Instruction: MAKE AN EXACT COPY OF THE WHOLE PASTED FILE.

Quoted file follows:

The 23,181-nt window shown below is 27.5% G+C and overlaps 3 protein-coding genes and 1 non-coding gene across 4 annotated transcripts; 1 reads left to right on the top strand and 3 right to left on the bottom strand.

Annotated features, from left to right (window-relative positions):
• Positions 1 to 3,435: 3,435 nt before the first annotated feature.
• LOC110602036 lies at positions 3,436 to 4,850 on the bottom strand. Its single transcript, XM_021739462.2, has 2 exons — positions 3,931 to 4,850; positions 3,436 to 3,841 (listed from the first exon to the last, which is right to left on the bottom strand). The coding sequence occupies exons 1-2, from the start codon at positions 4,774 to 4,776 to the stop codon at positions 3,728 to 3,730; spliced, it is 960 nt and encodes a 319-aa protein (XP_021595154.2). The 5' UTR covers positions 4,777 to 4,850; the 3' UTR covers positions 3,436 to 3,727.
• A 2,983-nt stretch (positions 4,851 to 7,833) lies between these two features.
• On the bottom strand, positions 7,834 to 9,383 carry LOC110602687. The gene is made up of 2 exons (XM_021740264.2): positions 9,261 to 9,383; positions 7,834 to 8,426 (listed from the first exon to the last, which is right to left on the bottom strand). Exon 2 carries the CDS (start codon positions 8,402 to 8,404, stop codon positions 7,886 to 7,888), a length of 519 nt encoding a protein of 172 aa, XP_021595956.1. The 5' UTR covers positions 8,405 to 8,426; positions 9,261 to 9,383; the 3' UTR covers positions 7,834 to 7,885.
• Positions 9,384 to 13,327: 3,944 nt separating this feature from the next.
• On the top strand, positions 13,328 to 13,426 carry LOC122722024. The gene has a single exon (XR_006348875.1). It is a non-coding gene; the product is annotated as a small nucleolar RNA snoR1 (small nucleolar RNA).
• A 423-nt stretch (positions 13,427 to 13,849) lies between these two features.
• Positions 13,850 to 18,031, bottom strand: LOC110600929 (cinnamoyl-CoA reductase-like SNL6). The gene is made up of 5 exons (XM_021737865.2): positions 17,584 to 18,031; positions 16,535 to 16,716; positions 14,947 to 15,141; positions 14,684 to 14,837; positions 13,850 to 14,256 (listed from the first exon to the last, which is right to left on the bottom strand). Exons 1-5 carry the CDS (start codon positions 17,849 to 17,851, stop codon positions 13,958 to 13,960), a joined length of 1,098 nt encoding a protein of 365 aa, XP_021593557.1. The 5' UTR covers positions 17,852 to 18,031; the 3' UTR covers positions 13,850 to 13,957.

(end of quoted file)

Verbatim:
The 23,181-nt window shown below is 27.5% G+C and overlaps 3 protein-coding genes and 1 non-coding gene across 4 annotated transcripts; 1 reads left to right on the top strand and 3 right to left on the bottom strand.

Annotated features, from left to right (window-relative positions):
• Positions 1 to 3,435: 3,435 nt before the first annotated feature.
• LOC110602036 lies at positions 3,436 to 4,850 on the bottom strand. Its single transcript, XM_021739462.2, has 2 exons — positions 3,931 to 4,850; positions 3,436 to 3,841 (listed from the first exon to the last, which is right to left on the bottom strand). The coding sequence occupies exons 1-2, from the start codon at positions 4,774 to 4,776 to the stop codon at positions 3,728 to 3,730; spliced, it is 960 nt and encodes a 319-aa protein (XP_021595154.2). The 5' UTR covers positions 4,777 to 4,850; the 3' UTR covers positions 3,436 to 3,727.
• A 2,983-nt stretch (positions 4,851 to 7,833) lies between these two features.
• On the bottom strand, positions 7,834 to 9,383 carry LOC110602687. The gene is made up of 2 exons (XM_021740264.2): positions 9,261 to 9,383; positions 7,834 to 8,426 (listed from the first exon to the last, which is right to left on the bottom strand). Exon 2 carries the CDS (start codon positions 8,402 to 8,404, stop codon positions 7,886 to 7,888), a length of 519 nt encoding a protein of 172 aa, XP_021595956.1. The 5' UTR covers positions 8,405 to 8,426; positions 9,261 to 9,383; the 3' UTR covers positions 7,834 to 7,885.
• Positions 9,384 to 13,327: 3,944 nt separating this feature from the next.
• On the top strand, positions 13,328 to 13,426 carry LOC122722024. The gene has a single exon (XR_006348875.1). It is a non-coding gene; the product is annotated as a small nucleolar RNA snoR1 (small nucleolar RNA).
• A 423-nt stretch (positions 13,427 to 13,849) lies between these two features.
• Positions 13,850 to 18,031, bottom strand: LOC110600929 (cinnamoyl-CoA reductase-like SNL6). The gene is made up of 5 exons (XM_021737865.2): positions 17,584 to 18,031; positions 16,535 to 16,716; positions 14,947 to 15,141; positions 14,684 to 14,837; positions 13,850 to 14,256 (listed from the first exon to the last, which is right to left on the bottom strand). Exons 1-5 carry the CDS (start codon positions 17,849 to 17,851, stop codon positions 13,958 to 13,960), a joined length of 1,098 nt encoding a protein of 365 aa, XP_021593557.1. The 5' UTR covers positions 17,852 to 18,031; the 3' UTR covers positions 13,850 to 13,957.